X. SELECTION OF PROVIDERS. The selection of appropriate providers for diagnostic testing or analysis, including but not limited to CAT scans, MRI, x-ray, and laboratory, for physical or occupational therapy, including work hardening, functional capacity evaluations, back schools, chronic pain programs, or massage therapy shall be at the direction of the treating or prescribing physician. In the absence of specific direction from the treating or prescribing physician, the selection shall be made by the payer, in consultation with the treating or prescribing physician. Physical or occupational therapy, including work hardening, functional capacity evaluations, back schools, chronic pain programs, or massage therapy shall be provided upon referral from a physician. In the absence of specific direction from the treating or prescribing physician, the selection of a provider for these services shall be made by the payer in consultation with the treating or prescribing physician.

Referral for an electromyogram and/or a nerve conduction study shall be at the discretion and direction of the physician in charge of care, and neither the payer nor the payer's agent may unilaterally or arbitrarily redirect the patient to another provider for these tests. The payer or the payer's agent may, however, discuss with the physician in charge of care appropriate providers for the conduct of these tests in an effort to reach an agreement with the physician in charge as to who will conduct an electromyogram and/or nerve conduction study in any given case.

This same rule is repeated in the Physical Medicine Rules, Part XI(c), wherein in states:

XI. ELECTROMYOGRAM (EMG) AND NERVE CONDUCTION STUDY (NCS)

C. Referral for an electromyogram and/or a nerve conduction study shall be at the discretion and direction of the physician in charge of care, and neither the payer nor the payer's agent may unilaterally or arbitrarily redirect the patient to another provider for these tests. The payer or the payer's agent may, however, discuss with the physician in charge of care appropriate providers for the conduct of these tests in an effort to reach an agreement with the physician in charge as to who will conduct an electromyogram and/or nerve conduction study in any given case.

 

Radiology

 

Surgery

1. Effective January 1, 2011, CMS as well as the AMA adopted two new CPT codes, 22551 and 22552. Code 22551 replaces codes 63075 and 22554, when used together. Code 22552 replaces codes 63076 and 22585, when used together. What is the correct reimbursement rate for these two new neurosurgical codes?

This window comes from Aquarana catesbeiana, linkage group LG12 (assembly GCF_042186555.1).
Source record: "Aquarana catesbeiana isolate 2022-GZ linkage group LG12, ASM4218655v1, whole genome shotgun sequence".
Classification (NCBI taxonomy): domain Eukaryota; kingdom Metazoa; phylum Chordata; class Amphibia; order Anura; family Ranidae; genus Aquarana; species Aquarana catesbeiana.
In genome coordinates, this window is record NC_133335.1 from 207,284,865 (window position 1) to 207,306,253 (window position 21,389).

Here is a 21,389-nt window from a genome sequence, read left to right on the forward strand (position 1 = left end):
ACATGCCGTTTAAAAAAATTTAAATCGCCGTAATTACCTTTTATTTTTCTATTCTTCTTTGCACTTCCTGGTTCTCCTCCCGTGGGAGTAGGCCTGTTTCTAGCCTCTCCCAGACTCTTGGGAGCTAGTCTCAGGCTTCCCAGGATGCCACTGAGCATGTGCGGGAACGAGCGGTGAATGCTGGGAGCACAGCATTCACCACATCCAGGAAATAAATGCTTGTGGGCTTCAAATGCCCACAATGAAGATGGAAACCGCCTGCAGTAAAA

As noted above in the General Rules section, all new codes introduced since July 1, 2010, as well as any existing codes, which do not have a specific fee set forth in the Schedule, are subject to our default payment rule which states that reimbursement shall be the lesser of total billed charges, or the usual and customary fee as defined in the Schedule. In the case of these two new codes in particular, the usual and customary fee, as determined by using the Ingenix MDR database (MS State Version) at the 40th percentile, for CPT 22551 is currently is $7353.54, and the usual and customary fee for CPT 22552 is currently $2106.91, for the Jackson area (geo-zip 392). Therefore, in the geo-zip 392 area at least, the proper reimbursement for CPT 22551 and 22552 will be the lesser of billed charges, or these usual and customary amounts, until such time as the Commission issues an update to the Schedule which establishes specific fees for these and other new or missing codes.

 

1.a. Effective January 1, 2011, CMS as well as the AMA adopted two new CPT codes, 22551 and 22552. Code 22551 replaces codes 63075 and 22554, when used together. Code 22552 replaces codes 63076 and 22585, when used together. What is the correct facility reimbursement rate for these two new neurosurgical codes?

 

 The facility reimbursement rate (APC Amount) for CPT 22551 is $4,488.88. The facility reimbursement rate (APC Amount) for 22552 is, likewise, $4,488.88. Since the Commission has not yet elected to specifically price these two codes in accordance with the relative weighting assigned by CMS, we have elected instead to assign an APC Amount which is based on the current APC Amount for CPT Codes 63075 and 63076 (the two higher valued codes which have been replaced with 22551 and 22552). This APC Amount shall apply until further notice.

 

2. What is the percentage reimbursement that should be associated with the use of an assistant surgeon applying modifier 82? A specific reimbursement percentage is set forth in the Fee Schedule with similar modifier explanations, such as modifier 80, 81, and AS; what percentage should be paid to the assistant surgeon under modifier 82?

 

Both modifiers 80 and 82 describe essentially the same services of an assistant surgeon. Therefore, the services of an assistant surgeon billing under either modifier 80 or modifier 82 should be reimbursed at twenty percent (20%) of the maximum reimbursement allowance.